A man from Carmarthenshire in Wales has been given an 18-week prison sentence, suspended for 12 months, after severely neglecting three horses, one of whom had hooves that were so overgrown that an equine vet said they hadn’t been trimmed for over three years.

Stephen Fanstone, 57, of Parcnewydd Farm, Pontyberem, was also banned from keeping all animals for five years at Llanelli Magistrates Court on 6 October following a prosecution by the RSPCA.

He had previously admitted three animal welfare charges at an earlier hearing last month but said he ‘hadn’t noticed’ the terrible state his animals had got into.

The court heard how RSPCA inspector Keith Hogben visited the farm on 6 April this year after being contacted by an officer from World Horse Welfare who had reported serious concerns about the welfare of three equines at Fanstone’s property.

There, inspector Hogben saw a chestnut gelding called Muffy and a grey mare called Rosie who were very thin with their hips, ribs and spines clearly visible. Rain scald and lice could also be seen on both animals.

Muffy weighed just 328kg compared to the expected 500-600kg for a horse of his breed and age, while Rosie was found to have untreated melanoma in her mouth which had been ongoing for months to years.

Another grey mare, Lily, was overweight and had such severely overgrown hooves that they had curled up off the ground and ‘resembled Arabian slippers’.

A vet said the length of the hooves accounted for at least three years of growth and that Lily, who also had laminitis, had been neglected and caused unnecessary suffering for many years.

In his evidence to the court, inspector Hogben said: “The owner of the horses, Stephen Fanstone, arrived on site and I explained to him that the animals were in a terrible state.

“He told me he attended daily and did not notice how poor the horses were and that he had been unable to get a farrier. I explained to him that I thought all of the horses were suffering and that an equine vet was on their way.”

After examining the horses on site, the vet said it was her opinion that all three had been caused unnecessary suffering and needed to be removed. They were given pain relief so they could travel and were subsequently transported to a private establishment, with Fanstone signing all of them over into the care of World Horse Welfare.

The vet said: “After a brief assessment it was clear that all three horses showed signs of long-term suffering. Muffy had areas of hair loss and crusting over the body, in particular the base of the neck, inner thigh region and around the hocks.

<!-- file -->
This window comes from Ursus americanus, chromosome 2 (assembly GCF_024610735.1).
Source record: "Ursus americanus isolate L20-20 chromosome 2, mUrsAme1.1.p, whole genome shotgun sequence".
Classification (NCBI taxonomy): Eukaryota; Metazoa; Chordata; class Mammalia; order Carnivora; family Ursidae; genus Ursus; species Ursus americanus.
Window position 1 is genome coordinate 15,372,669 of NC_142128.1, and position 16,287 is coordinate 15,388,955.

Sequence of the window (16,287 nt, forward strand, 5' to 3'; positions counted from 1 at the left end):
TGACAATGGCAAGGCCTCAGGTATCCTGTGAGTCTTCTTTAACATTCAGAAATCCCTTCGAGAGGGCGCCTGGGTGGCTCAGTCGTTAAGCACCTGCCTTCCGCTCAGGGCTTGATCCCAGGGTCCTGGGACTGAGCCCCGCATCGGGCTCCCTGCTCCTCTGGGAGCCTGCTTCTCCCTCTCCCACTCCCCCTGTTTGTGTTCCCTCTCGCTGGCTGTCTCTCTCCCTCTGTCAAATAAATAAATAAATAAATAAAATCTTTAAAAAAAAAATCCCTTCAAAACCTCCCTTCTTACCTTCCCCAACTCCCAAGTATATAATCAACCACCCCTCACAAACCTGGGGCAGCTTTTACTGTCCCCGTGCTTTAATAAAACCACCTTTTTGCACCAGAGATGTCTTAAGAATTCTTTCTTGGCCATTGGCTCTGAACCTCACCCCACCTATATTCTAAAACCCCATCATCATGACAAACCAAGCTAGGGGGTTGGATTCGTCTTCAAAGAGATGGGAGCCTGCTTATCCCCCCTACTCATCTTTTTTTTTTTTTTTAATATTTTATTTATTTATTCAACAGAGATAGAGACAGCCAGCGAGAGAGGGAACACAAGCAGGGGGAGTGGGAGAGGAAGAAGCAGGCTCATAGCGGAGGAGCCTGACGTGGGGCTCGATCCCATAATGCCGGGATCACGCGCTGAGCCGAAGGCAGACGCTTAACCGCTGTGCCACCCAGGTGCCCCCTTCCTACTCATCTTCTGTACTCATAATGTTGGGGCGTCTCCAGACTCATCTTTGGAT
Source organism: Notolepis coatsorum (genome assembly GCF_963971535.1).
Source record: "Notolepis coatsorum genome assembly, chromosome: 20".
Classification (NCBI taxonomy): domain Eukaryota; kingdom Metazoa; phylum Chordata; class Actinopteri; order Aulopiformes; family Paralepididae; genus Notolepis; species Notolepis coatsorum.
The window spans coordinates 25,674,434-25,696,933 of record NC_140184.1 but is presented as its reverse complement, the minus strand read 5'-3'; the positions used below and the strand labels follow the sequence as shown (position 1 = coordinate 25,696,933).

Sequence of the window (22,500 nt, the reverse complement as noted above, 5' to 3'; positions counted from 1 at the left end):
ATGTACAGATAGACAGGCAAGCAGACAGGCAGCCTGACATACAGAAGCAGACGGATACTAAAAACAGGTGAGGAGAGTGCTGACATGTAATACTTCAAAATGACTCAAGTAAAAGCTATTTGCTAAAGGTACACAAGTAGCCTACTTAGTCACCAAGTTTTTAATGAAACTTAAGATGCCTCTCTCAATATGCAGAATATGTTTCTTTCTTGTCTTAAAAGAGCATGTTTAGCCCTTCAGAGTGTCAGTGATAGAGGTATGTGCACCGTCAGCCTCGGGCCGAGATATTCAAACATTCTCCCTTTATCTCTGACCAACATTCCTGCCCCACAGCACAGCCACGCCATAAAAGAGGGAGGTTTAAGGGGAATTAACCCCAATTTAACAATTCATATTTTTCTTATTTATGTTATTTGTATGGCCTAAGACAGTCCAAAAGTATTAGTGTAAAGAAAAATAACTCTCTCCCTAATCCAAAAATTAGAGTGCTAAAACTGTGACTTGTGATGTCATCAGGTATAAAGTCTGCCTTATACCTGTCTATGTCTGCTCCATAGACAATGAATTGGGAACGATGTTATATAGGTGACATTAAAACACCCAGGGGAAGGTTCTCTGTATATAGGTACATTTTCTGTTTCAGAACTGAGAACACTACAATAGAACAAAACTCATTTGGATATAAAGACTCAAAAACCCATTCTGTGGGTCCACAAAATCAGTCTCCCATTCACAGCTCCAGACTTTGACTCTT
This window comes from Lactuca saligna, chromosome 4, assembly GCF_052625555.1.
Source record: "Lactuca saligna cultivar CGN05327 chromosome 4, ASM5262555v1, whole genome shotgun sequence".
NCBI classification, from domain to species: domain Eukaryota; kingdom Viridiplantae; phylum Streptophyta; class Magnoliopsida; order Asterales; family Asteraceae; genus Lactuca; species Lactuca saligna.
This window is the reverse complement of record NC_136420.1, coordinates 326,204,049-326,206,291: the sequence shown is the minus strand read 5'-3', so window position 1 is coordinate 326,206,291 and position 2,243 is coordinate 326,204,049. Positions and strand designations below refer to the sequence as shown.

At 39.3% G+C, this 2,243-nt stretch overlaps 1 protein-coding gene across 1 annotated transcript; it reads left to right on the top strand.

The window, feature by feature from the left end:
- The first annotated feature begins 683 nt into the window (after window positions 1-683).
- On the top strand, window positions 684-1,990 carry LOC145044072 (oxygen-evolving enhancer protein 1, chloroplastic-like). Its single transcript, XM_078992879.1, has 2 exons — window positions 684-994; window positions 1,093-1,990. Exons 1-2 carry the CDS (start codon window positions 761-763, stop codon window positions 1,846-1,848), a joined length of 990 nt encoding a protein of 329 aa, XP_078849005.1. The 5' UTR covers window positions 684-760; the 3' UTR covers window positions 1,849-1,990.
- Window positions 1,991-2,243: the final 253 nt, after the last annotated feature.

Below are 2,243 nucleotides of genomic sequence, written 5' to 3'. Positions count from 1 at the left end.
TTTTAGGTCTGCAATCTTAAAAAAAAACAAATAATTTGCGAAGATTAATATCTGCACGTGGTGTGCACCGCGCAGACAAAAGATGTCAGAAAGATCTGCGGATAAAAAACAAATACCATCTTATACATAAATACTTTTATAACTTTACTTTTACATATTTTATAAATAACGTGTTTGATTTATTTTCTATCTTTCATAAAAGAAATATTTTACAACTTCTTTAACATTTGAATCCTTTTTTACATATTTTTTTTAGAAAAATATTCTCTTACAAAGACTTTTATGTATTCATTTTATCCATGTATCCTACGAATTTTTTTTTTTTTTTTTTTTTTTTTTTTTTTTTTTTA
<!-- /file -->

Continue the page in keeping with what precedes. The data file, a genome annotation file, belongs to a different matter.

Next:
“Lice were visible in these areas and there were clear signs of malnutrition. There was no evidence of an attempt to treat the lice infestation and I would estimate the period of suffering to be at least three months and most likely longer.

“Rosie had a poor coat over her entire body with obvious signs of malnutrition and there were signs suggesting the horse had been kept with inadequate shelter and no effort to treat her skin condition.

“Lily’s hooves appeared extremely overgrown and their condition was clearly inadequate. When questioned the owner had stated he had kept on top of trimming her hooves, but there was no evidence of recent attempts.”

Sadly, all three horses were in such poor condition that they were later put to sleep on veterinary advice to prevent further suffering.

In mitigation, Fanstone, who was also ordered to pay £400 in costs, a £128 surcharge and attend a 20-hour RAR, said he hadn’t realised how bad their condition was.

Speaking after the case, inspector Hogben said: “It would have been obvious to anyone who was attending to these horses that they all needed urgent veterinary treatment, and if this had been administered sooner, they may still have been alive today. The neglect of these animals was shocking, yet their owner thought there was nothing wrong with them when concerns were first raised with him.

“I’d like to thank World Horse Welfare officer Tony Evans for his assistance with this investigation and his ongoing work to support equine welfare across the region.”

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